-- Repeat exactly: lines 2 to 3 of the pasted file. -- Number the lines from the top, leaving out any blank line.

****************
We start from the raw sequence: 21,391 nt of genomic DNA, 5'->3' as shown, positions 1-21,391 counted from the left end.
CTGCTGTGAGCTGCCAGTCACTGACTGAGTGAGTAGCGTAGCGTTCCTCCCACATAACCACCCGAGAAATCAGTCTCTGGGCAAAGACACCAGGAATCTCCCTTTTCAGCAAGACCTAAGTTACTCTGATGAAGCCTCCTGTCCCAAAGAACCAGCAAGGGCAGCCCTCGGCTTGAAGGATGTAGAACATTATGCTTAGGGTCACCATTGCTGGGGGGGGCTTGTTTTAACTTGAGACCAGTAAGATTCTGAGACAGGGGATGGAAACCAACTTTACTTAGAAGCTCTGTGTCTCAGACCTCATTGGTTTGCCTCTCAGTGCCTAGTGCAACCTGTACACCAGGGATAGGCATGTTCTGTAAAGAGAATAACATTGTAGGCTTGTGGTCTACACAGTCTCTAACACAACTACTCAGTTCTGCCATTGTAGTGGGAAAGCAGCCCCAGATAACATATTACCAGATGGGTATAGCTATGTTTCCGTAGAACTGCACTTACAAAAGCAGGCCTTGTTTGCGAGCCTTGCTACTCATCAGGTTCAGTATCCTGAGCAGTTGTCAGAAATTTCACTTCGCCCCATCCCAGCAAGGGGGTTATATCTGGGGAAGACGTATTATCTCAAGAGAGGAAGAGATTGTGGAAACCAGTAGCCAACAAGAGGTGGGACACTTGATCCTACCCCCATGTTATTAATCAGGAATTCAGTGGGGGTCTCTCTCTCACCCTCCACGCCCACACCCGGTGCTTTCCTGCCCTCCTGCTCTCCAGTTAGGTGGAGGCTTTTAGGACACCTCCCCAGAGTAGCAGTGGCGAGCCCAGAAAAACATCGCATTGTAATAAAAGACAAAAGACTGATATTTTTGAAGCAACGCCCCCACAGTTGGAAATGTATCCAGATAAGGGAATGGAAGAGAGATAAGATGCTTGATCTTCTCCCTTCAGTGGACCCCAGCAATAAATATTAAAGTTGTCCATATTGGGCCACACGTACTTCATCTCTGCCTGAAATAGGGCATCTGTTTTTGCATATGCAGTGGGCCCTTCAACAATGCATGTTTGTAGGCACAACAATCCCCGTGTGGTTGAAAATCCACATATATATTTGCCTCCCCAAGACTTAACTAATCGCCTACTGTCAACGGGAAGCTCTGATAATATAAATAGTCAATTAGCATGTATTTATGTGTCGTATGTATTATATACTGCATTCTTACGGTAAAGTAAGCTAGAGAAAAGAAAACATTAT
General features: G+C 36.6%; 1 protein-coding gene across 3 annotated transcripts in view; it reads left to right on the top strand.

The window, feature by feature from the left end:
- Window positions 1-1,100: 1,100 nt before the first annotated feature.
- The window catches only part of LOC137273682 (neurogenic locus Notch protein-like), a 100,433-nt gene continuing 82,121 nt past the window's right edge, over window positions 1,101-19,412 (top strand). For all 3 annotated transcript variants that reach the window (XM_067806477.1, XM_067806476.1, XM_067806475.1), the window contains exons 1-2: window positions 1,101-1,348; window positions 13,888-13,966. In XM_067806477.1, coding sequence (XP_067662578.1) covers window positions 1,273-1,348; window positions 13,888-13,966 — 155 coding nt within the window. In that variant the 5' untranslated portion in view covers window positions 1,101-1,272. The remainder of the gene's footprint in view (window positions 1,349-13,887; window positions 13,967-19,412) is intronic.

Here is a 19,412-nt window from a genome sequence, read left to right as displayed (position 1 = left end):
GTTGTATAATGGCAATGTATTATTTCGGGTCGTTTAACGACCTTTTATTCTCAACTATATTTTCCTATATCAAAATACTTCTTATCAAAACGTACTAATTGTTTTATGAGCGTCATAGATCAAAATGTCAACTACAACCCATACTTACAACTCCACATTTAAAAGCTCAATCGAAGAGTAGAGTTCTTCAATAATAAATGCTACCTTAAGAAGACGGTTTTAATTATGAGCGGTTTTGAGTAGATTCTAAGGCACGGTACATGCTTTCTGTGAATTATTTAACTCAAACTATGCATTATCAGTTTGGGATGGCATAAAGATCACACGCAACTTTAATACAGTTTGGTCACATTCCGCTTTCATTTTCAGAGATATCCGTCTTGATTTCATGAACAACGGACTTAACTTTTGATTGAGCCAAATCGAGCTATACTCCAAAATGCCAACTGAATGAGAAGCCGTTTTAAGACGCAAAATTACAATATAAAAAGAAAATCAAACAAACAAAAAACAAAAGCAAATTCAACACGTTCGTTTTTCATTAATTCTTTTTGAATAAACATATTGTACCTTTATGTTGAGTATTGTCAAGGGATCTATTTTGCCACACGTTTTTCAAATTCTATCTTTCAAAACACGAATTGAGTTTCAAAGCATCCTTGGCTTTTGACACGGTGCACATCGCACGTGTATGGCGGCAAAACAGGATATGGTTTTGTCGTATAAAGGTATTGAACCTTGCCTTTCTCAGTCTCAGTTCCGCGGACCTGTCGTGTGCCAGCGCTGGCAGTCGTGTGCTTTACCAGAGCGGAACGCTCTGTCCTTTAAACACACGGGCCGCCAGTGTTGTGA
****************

CTGCTGTGAGCTGCCAGTCACTGACTGAGTGAGTAGCGTAGCGTTCCTCCCACATAACCACCCGAGAAATCAGTCTCTGGGCAAAGACACCAGGAATCTCCCTTTTCAGCAAGACCTAAGTTACTCTGATGAAGCCTCCTGTCCCAAAGAACCAGCAAGGGCAGCCCTCGGCTTGAAGGATGTAGAACATTATGCTTAGGGTCACCATTGCTGGGGGGGGCTTGTTTTAACTTGAGACCAGTAAGATTCTGAGACAGGGGATGGAAACCAACTTTACTTAGAAGCTCTGTGTCTCAGACCTCATTGGTTTGCCTCTCAGTGCCTAGTGCAACCTGTACACCAGGGATAGGCATGTTCTGTAAAGAGAATAACATTGTAGGCTTGTGGTCTACACAGTCTCTAACACAACTACTCAGTTCTGCCATTGTAGTGGGAAAGCAGCCCCAGATAACATATTACCAGATGGGTATAGCTATGTTTCCGTAGAACTGCACTTACAAAAGCAGGCCTTGTTTGCGAGCCTTGCTACTCATCAGGTTCAGTATCCTGAGCAGTTGTCAGAAATTTCACTTCGCCCCATCCCAGCAAGGGGGTTATATCTGGGGAAGACGTATTATCTCAAGAGAGGAAGAGATTGTGGAAACCAGTAGCCAACAAGAGGTGGGACACTTGATCCTACCCCCATGTTATTAATCAGGAATTCAGTGGGGGTCTCTCTCTCACCCTCCACGCCCACACCCGGTGCTTTCCTGCCCTCCTGCTCTCCAGTTAGGTGGAGGCTTTTAGGACACCTCCCCAGAGTAGCAGTGGCGAGCCCAGAAAAACATCGCATTGTAATAAAAGACAAAAGACTGATATTTTTGAAGCAACGCCCCCACAGTTGGAAATGTATCCAGATAAGGGAATGGAAGAGAGATAAGATGCTTGATCTTCTCCCTTCAGTGGACCCCAGCAATAAATATTAAAGTTGTCCATATTGGGCCACACGTACTTCATCTCTGCCTGAAATAGGGCATCTGTTTTTGCATATGCAGTGGGCCCTTCAACAATGCATGTTTGTAGGCACAACAATCCCCGTGTGGTTGAAAATCCACATATATATTTGCCTCCCCAAGACTTAACTAATCGCCTACTGTCAACGGGAAGCTCTGATAATATAAATAGTCAATTAGCATGTATTTATGTGTCGTATGTATTATATACTGCATTCTTACGGTAAAGTAAGCTAGAGAAAAGAAAACATTAT
General features: G+C 36.6%; 1 protein-coding gene across 3 annotated transcripts in view; it reads left to right on the top strand.